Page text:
The campaigns leading up to yesterday’s presidential election will certainly be remembered as being among the most controversial and divisive in American history. Partisan politics, name-calling, accusations of corruption, and drudging up unflattering bits of each candidate’s past all took center stage in this election. Regardless of who you decided to vote for, or who ultimately emerged the winner (as I write this, people are casting their ballots all over the nation), it would be easy to assume the political atmosphere in our country is worse than it has ever been.

Believe it or not, however, the United States has an illustrious history of muddy, and sometimes bloody, presidential campaigns that date all the way back to our Founding Fathers. As we watch our friends and families swear at one another on Facebook about Hillary Clinton’s corruption and Donald Trump’s ego, it may behoove us to take a look back at the birth of negative campaigning: when sitting president John Adams took on his very own vice president, Thomas Jefferson, way back in the year 1800.

A short 24 years earlier, Adams and Jefferson were a part of a group of incredible revolutionaries who sacrificed their very way of life to build the country we would one day get to call our own. These men, unified in their vision of a free and independent American nation, set aside their differences and fought alongside one another to end British rule in the colonies. Unfortunately for each of them, they would soon come to learn why Lin-Manuel Miranda would attribute the line, “Winning is easy, young man; governing is harder” to George Washington in the musical sensation “Hamilton.” Even the Washington family was unable to avoid the bitter rivalry these men would come to develop.

News outlets the world over were shocked when Donald Trump called Hillary Clinton a “nasty woman.” Others couldn’t believe Clinton would dare call Trump supporters “deplorables.” Such divisive and derogatory language may seem like a new low for American politics, but the historical record shows that even the worst comments made by each candidate could objectively be considered “business as usual” for presidential candidates. In 1800, Thomas Jefferson’s presidential campaign issued the following statement regarding John Adams: “President Adams has a hideous hermaphroditical character, which has neither the force and firmness of a man, nor the gentleness and sensibility of a woman.”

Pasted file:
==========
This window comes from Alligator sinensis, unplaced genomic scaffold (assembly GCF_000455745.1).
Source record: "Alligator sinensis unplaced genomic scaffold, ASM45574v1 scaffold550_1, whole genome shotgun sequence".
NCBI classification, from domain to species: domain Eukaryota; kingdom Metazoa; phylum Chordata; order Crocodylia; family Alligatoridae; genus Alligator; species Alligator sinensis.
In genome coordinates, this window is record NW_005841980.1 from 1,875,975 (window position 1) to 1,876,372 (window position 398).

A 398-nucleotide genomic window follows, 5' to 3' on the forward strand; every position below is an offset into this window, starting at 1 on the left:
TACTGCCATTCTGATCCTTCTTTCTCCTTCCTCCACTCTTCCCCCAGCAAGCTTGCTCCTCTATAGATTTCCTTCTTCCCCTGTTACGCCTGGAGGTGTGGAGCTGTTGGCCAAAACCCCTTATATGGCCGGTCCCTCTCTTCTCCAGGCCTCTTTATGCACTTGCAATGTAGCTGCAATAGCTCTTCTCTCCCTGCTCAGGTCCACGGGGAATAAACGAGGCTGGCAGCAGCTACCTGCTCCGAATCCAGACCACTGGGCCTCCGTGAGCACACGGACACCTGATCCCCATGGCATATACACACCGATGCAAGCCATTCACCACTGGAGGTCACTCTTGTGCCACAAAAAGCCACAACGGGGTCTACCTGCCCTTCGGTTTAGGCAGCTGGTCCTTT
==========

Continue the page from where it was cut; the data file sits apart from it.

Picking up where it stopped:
Although I mentioned it earlier, it seems necessary after reading that to once again point out that Jefferson was the sitting vice president at the time of the statement. Of course, the policy of the day meant that the two candidates were not on the same ticket and that the loser would take the vice presidential seat, but even amid the worst debates between two seemingly antithetical characters like Trump and Clinton, no one dares accuse the other of being a hermaphrodite.

John Adams’s camp, not to be out-dirtied, responded by calling Jefferson “a mean-spirited, low-lived fellow, the son of a half-breed Indian squaw, sired by a Virginia mulatto father.” These great men, the sort of men history will remember for all time, resorted to petty name-calling that would make a cartoon redneck blush—and that was just the beginning. Other more historically common names would be tossed about throughout the campaign as well. Calling your opponent a tyrant, hypocrite, criminal, and a coward all got their start in the election of 1800.

Even fear-mongering about war started with these two men. Jefferson hired a man named James Callendar (as presidential candidates did not actively campaign at the time) to spread rumors about Adams wanting to start a war with France. Although it was untrue, the successful misinformation campaign would win Jefferson a significant number of votes. After all, the American people were still recovering from a bloody war, and the fear of getting involved in another one was enough to motivate many voters to choose the candidate who wasn’t going to get them into another conflict.

The media also played a similar role in stirring up controversy. Press outlets announced that electing Jefferson would lead to a country where “murder, robbery, rape, adultery, and incest will openly be taught and practiced.” Even Martha Washington was eventually dragged into the rhetoric when she told a clergyman that Jefferson was “one of the most detestable of mankind.” The statement went public back then without anyone even having to hack her emails.